Tomatillos are an odd fruit that is a staple in Mexican cooking. The fruit comes inside a green husk, masking a sticky film that is surprising to most first-time toamtillo users. Follow these steps to prepare your fruit for the Mexican dish of your choice.
Inspect the fruit once again for blemishes and ripeness that might have been overlooked while in the store. Discard any that are spotted, molded, yellow, or soft.
Open the husk. Push it up from to the top, taking the stem. You may have to take a knife and cut the stem off the top to remove it and the husk.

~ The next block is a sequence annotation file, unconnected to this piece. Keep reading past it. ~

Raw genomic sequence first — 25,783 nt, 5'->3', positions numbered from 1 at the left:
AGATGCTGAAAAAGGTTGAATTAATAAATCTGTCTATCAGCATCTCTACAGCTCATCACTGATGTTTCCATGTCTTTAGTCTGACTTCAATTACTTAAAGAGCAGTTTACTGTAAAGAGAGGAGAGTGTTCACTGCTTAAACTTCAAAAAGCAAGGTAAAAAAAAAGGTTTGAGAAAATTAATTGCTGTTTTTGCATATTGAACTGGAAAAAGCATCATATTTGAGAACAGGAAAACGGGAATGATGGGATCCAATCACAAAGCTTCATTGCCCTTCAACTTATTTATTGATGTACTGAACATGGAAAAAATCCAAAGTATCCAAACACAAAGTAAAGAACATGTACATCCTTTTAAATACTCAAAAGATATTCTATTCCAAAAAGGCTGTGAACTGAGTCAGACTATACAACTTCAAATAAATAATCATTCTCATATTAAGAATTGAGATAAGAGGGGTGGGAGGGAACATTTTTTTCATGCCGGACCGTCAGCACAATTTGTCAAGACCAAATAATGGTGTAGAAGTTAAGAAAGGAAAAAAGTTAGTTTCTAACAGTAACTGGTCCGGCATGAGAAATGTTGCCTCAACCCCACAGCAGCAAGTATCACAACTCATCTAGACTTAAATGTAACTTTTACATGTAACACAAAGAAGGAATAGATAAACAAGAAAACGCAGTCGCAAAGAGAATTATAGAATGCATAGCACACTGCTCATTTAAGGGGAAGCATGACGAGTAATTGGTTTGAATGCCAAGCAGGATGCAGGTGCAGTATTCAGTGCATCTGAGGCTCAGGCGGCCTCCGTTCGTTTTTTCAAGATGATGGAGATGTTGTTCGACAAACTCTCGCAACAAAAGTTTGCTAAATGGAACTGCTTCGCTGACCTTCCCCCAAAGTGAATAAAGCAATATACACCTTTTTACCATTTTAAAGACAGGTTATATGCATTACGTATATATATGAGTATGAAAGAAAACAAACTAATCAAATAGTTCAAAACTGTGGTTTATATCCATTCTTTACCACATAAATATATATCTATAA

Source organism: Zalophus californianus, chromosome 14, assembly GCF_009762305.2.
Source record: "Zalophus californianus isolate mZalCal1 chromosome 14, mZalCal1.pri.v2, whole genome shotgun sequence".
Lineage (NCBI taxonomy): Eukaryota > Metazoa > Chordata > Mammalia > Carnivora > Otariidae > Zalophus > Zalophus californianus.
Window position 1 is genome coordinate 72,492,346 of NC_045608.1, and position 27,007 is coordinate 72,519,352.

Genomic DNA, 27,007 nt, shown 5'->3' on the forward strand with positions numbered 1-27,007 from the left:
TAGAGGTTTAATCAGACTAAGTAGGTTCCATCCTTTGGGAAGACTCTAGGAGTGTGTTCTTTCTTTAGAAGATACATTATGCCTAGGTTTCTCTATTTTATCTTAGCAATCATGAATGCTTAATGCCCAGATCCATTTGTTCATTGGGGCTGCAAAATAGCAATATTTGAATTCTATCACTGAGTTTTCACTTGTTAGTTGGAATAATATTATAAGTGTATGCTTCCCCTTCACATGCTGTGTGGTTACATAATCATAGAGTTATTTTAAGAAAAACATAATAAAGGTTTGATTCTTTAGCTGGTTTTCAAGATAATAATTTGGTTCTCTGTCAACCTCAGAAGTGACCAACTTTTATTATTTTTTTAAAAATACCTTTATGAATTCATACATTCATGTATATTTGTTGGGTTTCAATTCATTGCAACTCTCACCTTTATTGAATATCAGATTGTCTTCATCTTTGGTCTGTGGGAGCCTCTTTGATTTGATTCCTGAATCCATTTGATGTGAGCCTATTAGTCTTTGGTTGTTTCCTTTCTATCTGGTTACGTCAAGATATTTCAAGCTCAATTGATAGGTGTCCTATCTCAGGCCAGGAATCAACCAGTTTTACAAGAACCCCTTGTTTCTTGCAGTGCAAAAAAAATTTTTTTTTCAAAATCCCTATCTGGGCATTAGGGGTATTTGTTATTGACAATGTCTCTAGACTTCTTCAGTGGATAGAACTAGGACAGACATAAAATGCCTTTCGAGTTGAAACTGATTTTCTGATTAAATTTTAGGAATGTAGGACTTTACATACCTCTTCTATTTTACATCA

Rinse the fruit, rubbing gently to remove most of the sticky film. Don't worry if you don't get it all--it holds some of the essence and added flavor of the fruit.
Remove the seeds if the recipe call for it. Cut the tomatillo in half. Scoop out the seeded flesh only with a spoon. Try to leave as much of the flesh as possible.
The seeds of a tomatillo are very small. To save the flesh sacrificed with scooping out the seeds, you can keep them in the fruit, and strain later if needed. Chances are, in most Mexican recipes, the texture of the dish will mask the tomatillo seeds, straining is an unnecessary chore.